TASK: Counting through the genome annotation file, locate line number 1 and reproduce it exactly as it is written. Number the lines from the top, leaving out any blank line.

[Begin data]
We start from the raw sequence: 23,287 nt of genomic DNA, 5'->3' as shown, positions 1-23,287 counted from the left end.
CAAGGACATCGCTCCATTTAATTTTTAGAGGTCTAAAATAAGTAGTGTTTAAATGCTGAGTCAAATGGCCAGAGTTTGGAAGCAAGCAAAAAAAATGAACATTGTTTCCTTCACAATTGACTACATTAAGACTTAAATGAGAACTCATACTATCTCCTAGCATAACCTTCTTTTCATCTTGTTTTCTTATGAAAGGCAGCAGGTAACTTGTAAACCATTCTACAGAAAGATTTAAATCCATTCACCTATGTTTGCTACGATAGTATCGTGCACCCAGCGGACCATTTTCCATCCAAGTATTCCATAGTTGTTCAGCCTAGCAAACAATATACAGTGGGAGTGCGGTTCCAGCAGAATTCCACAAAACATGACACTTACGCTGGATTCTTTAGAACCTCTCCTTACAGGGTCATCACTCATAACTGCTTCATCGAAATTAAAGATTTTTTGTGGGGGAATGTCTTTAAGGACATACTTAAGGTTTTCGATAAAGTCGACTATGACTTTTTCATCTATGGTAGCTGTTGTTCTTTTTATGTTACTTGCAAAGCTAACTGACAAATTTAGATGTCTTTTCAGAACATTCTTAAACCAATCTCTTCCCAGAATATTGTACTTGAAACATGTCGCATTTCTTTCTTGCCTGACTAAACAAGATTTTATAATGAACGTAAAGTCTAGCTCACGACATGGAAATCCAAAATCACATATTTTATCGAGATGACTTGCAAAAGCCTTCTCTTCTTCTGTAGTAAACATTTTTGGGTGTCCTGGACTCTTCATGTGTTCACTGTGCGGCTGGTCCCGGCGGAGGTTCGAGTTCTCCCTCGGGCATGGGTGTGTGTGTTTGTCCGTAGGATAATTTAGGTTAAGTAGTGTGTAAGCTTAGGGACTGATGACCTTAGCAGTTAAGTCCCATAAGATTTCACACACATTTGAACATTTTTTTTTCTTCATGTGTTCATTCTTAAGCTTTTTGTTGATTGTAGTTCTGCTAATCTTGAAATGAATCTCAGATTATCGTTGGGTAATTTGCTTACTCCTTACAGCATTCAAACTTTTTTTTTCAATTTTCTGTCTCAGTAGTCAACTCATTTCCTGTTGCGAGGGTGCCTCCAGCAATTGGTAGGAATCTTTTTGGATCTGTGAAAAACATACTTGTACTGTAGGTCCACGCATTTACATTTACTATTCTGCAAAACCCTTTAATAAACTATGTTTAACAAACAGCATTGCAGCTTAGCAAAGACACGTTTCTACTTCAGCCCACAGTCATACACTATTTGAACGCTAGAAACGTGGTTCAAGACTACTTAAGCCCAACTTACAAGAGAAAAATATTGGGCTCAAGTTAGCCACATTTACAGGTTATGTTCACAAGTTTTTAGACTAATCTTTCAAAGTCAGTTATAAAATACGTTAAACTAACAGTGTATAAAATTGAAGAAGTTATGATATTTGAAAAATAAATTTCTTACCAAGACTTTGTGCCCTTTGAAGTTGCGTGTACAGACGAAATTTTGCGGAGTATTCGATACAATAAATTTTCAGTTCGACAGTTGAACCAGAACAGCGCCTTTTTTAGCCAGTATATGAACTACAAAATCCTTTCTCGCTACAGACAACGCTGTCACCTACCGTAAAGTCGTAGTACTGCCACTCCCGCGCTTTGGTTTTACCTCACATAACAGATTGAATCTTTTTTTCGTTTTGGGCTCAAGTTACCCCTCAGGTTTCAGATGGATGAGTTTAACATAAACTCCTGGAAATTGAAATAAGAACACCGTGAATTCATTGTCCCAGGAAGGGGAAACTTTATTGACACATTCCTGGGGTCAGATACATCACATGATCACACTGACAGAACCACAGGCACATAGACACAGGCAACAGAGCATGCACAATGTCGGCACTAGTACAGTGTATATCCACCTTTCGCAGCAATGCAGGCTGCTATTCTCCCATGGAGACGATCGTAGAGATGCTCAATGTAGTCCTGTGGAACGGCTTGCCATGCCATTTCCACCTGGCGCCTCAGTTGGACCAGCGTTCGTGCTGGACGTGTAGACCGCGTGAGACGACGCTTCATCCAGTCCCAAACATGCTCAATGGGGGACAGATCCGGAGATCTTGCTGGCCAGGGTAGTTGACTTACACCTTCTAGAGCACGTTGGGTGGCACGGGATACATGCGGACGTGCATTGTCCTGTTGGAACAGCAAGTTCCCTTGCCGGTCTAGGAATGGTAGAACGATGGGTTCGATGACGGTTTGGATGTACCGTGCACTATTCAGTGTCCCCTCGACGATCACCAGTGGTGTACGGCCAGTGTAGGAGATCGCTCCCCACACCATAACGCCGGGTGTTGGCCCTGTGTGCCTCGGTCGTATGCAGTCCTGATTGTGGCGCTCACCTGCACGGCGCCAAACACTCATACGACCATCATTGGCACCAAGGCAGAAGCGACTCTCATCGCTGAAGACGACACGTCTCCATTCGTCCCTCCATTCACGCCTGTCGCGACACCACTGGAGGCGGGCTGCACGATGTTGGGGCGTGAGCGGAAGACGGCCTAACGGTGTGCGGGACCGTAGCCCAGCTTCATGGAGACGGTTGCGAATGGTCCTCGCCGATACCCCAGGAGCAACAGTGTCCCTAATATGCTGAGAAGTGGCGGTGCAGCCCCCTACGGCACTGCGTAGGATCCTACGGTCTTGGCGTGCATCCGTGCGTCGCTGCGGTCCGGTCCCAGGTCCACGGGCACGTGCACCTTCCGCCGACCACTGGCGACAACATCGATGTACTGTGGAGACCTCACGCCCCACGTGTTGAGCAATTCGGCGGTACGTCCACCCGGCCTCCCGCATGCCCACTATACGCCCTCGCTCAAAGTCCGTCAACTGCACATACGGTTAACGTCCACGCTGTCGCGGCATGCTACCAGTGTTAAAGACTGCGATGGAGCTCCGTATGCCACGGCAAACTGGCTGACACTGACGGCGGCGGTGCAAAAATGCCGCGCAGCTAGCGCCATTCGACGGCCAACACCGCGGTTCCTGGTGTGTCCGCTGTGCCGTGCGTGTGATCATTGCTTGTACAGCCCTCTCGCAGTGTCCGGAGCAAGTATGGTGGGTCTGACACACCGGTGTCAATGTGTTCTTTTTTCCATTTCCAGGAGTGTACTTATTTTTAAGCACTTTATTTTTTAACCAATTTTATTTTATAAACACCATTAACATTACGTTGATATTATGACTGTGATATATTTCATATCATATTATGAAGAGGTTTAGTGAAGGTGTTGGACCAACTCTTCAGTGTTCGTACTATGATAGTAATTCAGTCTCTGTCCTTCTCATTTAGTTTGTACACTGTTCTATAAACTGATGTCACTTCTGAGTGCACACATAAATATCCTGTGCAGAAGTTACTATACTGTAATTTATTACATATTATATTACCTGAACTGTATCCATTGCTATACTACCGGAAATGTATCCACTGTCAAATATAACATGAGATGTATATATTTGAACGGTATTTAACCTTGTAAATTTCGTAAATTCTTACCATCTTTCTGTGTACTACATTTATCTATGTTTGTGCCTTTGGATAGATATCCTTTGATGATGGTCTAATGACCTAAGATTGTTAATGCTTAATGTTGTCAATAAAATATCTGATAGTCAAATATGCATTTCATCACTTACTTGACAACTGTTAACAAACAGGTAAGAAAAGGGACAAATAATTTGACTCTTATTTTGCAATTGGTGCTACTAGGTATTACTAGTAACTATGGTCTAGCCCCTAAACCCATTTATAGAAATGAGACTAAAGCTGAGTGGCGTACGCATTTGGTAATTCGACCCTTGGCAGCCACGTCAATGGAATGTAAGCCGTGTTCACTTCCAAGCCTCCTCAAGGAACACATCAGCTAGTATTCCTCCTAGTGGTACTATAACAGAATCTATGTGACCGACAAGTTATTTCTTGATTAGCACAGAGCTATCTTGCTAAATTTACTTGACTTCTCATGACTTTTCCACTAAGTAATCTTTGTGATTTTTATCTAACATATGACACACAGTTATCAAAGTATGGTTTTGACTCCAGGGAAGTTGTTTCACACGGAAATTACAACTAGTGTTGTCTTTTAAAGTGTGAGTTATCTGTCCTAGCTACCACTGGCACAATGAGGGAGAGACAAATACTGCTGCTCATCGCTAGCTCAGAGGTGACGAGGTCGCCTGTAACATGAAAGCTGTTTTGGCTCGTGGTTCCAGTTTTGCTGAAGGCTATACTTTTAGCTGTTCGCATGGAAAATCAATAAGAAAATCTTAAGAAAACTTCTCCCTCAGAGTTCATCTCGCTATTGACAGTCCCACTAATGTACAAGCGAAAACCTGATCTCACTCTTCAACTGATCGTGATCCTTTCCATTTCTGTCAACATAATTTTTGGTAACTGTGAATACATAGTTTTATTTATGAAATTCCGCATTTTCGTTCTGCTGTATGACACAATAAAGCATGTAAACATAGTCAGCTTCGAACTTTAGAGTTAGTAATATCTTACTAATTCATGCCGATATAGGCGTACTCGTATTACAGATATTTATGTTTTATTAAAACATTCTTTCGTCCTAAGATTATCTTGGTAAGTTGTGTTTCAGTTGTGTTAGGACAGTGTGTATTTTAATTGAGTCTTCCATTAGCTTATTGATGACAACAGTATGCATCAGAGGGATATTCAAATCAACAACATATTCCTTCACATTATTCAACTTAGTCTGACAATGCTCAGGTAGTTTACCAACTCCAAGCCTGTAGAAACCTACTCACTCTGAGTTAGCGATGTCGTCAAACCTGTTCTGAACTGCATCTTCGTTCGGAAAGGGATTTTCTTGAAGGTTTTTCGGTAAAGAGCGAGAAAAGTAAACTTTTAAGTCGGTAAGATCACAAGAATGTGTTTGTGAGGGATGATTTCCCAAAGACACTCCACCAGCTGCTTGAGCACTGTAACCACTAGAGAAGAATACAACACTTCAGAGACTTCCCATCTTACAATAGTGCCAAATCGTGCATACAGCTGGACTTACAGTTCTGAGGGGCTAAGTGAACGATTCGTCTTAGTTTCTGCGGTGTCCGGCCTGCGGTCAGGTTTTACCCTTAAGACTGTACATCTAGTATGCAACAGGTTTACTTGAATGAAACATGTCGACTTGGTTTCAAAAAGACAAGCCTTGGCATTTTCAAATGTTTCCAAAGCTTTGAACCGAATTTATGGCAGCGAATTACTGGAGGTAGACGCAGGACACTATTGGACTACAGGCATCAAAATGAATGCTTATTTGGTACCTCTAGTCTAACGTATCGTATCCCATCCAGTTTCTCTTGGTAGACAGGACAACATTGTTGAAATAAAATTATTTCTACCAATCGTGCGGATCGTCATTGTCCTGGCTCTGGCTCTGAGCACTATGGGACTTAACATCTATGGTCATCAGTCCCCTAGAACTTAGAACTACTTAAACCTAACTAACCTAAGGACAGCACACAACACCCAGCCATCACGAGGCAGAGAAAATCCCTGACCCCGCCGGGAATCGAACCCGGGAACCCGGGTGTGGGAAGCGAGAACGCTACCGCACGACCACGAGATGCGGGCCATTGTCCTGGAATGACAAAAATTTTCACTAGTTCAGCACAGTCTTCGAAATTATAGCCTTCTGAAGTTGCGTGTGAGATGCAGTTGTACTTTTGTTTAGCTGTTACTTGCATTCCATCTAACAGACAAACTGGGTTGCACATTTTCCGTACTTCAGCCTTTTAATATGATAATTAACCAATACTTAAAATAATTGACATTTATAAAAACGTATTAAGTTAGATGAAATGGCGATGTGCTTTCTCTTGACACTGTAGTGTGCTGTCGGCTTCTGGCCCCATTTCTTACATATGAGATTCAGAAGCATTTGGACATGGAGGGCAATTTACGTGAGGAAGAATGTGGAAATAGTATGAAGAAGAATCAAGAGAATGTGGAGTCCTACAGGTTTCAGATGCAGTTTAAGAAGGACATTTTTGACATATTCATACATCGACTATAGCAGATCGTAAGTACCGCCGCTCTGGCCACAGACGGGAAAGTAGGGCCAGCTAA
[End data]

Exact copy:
We start from the raw sequence: 23,287 nt of genomic DNA, 5'->3' as shown, positions 1-23,287 counted from the left end.